Spring rains raise Lake Cumberland’s level
There was some concern during a dry period the first of April that lack of precipitation would keep Lake Cumberland from reaching pool stage as scheduled on May 15.
Not to worry. Five to 7 inches of rain the last of April and first of May sent the lake above the tree line.
The sudden flush of water in the Cumberland River Basin got the U.S. Army Corps of Engineers scurrying to bring the water level back down to pool stage in line with an agreement with the U.S. Fish and Wildlife Service to protect the duskytail darter.
The agreement was reached because of discovery that federally endangered duskytail darters had moved habitats into parts of the Big South River in McCreary County while the lake was kept low for seven years to facilitate repairs at Wolf Creek Dam. Dillingham said if the lake gets higher that 723 feet above sea level, it pushes water back into the Big South Fork and inundates habitats of duskytail darters. The minnows live in running water and can’t survive in still waters of a lake.
Discovery of the minnows on the endangered species list almost kept the lake lower than normal during the summer of 2014. Tourism interests were appalled that the dam had been fixed and something in their minds as insignificant as a minnow would hurt business by keeping the lake low yet another summer. The fuss reached the Halls of Congress and pressure was put on the Corps to find a solution. Thus the agreement between the Corps and the U.S. Fish and Wildlife Service that provided for an improvement in duskytail habitat and sent a sampling of darters to Conservation Fisheries in Knoxville where hopefully propagation will take place.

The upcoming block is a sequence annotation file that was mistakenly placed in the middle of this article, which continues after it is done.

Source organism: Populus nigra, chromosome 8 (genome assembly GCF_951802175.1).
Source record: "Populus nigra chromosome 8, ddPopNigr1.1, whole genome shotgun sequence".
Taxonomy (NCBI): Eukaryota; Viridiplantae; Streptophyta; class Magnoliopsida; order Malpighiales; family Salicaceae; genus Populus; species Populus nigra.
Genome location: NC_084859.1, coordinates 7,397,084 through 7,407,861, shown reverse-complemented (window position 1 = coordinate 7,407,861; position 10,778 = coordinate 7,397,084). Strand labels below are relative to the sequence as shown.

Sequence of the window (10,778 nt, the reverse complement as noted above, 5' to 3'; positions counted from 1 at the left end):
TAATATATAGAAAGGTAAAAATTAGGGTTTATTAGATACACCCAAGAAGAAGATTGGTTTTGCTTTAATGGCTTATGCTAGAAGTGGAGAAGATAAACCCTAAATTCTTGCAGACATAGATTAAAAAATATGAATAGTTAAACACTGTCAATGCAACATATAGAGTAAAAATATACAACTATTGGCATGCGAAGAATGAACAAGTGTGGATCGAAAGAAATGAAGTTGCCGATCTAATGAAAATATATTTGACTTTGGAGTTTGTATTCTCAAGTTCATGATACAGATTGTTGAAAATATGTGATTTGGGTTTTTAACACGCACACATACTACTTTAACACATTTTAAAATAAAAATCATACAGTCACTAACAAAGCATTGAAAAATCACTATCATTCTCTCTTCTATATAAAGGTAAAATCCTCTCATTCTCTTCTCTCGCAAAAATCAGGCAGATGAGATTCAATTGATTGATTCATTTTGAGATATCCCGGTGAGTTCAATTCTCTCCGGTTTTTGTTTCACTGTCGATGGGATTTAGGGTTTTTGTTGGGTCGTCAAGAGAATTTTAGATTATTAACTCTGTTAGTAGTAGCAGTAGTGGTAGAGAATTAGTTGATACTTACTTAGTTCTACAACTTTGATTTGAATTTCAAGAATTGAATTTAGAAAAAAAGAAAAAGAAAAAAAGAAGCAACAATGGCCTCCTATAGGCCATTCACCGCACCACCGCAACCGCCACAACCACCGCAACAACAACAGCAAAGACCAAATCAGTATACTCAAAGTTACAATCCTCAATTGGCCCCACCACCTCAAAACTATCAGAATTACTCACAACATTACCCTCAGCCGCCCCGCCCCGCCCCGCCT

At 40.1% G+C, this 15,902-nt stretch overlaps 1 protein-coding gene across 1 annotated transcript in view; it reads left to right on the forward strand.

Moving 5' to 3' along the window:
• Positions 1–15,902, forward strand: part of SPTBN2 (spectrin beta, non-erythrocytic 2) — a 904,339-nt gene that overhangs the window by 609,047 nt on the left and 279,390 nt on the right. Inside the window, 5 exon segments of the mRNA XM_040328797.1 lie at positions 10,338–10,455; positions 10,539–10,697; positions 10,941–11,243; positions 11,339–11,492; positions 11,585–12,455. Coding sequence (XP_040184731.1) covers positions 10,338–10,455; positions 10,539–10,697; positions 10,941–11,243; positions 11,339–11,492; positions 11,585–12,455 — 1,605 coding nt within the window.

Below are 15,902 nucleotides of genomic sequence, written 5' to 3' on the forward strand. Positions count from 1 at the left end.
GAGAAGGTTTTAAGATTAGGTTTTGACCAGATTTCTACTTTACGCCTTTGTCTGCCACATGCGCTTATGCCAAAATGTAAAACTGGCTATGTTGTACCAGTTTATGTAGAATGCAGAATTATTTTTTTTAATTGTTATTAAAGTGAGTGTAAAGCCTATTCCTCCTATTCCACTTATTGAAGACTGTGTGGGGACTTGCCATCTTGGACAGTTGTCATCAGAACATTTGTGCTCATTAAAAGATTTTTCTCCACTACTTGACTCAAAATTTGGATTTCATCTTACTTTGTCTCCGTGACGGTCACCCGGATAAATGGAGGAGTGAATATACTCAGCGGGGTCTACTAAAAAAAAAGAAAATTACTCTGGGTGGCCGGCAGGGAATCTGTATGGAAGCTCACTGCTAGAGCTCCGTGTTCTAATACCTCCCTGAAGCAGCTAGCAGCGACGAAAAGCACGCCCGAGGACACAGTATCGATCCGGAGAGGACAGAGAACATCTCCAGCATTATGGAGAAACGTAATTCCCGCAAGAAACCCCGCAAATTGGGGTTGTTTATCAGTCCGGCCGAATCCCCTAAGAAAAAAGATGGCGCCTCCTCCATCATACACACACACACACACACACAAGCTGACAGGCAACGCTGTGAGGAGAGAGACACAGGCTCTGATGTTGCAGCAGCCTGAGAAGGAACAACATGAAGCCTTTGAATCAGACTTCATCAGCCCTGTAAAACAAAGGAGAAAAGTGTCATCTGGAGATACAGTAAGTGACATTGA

The Corps apparently is doing all it can to keep the lake at 723 or below.
“We ran all six generator (in Wolf Creek Dam) 24 hours a day, seven days a week,” said Robert Dillingham, hydraulic engineer at the Corps’ Nashville District headquarters. The lake level was still at 724.28 feet above sea level Tuesday and at times only 20 cubic feet of water per second were being released through the dam.
“Top of the power pool is 723 feet and we’re trying to get back to that,” Dillingham said.
Lake Cumberland normally operates on what is called a SEPA curve, acronym for Southeastern Power Administration, marketer of hydroelectric power produced at Wolf Creek Dam.
Dillingham pointed out the SEPA curve calls for the lake to be at 700 feet above sea level on February 1 and rise to 723 feet above sea level by May 15. It then slowly falls throughout the summer.
By BILL MARDIS